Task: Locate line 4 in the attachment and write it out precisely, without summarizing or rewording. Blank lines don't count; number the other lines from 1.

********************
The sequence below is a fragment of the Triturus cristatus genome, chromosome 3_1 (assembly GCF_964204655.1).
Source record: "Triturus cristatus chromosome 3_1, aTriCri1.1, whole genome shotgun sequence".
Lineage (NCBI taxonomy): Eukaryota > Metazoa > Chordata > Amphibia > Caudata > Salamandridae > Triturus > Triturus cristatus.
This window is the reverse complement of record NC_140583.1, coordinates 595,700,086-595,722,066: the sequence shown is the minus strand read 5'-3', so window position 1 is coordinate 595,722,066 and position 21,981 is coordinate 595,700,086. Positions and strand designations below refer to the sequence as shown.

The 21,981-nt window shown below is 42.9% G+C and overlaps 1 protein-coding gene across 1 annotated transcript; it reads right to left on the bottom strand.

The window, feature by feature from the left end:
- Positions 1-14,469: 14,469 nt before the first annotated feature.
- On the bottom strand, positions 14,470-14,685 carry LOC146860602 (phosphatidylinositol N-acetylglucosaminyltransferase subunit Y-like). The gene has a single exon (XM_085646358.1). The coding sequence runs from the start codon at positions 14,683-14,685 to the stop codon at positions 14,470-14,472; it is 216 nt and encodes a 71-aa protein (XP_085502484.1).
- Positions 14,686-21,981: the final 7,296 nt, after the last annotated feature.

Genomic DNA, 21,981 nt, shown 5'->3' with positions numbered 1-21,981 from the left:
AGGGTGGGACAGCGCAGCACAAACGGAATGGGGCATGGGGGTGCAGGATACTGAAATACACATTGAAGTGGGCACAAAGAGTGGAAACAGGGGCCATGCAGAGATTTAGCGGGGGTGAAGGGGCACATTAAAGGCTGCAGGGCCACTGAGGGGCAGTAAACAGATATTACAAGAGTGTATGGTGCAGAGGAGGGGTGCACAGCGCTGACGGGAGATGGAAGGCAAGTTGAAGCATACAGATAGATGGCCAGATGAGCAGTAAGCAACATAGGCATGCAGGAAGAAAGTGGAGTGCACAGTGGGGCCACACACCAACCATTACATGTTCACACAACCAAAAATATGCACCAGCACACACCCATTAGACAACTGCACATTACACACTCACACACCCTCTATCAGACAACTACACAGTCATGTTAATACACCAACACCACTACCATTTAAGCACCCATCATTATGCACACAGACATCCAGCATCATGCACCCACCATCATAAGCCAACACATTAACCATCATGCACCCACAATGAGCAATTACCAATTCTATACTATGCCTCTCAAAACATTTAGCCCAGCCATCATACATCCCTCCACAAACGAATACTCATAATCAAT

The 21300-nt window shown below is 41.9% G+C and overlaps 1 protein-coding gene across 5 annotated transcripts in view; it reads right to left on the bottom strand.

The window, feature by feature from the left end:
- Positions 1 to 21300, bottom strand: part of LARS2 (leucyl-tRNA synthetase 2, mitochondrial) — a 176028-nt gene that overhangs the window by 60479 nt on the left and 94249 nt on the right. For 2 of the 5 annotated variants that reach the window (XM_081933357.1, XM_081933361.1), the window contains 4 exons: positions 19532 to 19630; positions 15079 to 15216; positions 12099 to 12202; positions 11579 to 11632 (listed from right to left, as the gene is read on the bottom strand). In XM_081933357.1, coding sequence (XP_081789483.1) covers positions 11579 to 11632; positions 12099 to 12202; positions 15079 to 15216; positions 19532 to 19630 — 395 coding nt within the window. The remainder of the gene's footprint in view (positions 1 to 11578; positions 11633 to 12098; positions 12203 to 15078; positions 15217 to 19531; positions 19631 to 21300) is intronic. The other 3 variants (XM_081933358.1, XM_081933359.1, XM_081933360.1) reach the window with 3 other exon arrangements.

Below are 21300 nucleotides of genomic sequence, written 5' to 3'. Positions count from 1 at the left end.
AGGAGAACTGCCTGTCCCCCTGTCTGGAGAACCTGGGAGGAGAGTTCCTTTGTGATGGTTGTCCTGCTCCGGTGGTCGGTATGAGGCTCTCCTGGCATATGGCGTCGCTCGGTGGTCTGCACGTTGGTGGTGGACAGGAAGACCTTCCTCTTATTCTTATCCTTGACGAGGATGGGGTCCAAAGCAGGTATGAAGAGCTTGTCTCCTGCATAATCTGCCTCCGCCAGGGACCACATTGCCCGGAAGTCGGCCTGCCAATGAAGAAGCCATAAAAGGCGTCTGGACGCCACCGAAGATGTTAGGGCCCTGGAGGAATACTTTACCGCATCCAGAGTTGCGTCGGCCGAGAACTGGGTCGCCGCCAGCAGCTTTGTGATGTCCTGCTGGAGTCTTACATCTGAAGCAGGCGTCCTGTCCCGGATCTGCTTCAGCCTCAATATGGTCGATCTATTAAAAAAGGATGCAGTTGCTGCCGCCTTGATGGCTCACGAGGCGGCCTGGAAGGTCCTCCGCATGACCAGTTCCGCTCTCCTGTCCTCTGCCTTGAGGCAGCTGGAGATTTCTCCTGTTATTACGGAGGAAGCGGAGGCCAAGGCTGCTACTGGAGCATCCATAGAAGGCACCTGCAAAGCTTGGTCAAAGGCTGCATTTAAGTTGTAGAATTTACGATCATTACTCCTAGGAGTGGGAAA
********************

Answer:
This window is the reverse complement of record NC_140583.1, coordinates 595,700,086-595,722,066: the sequence shown is the minus strand read 5'-3', so window position 1 is coordinate 595,722,066 and position 21,981 is coordinate 595,700,086. Positions and strand designations below refer to the sequence as shown.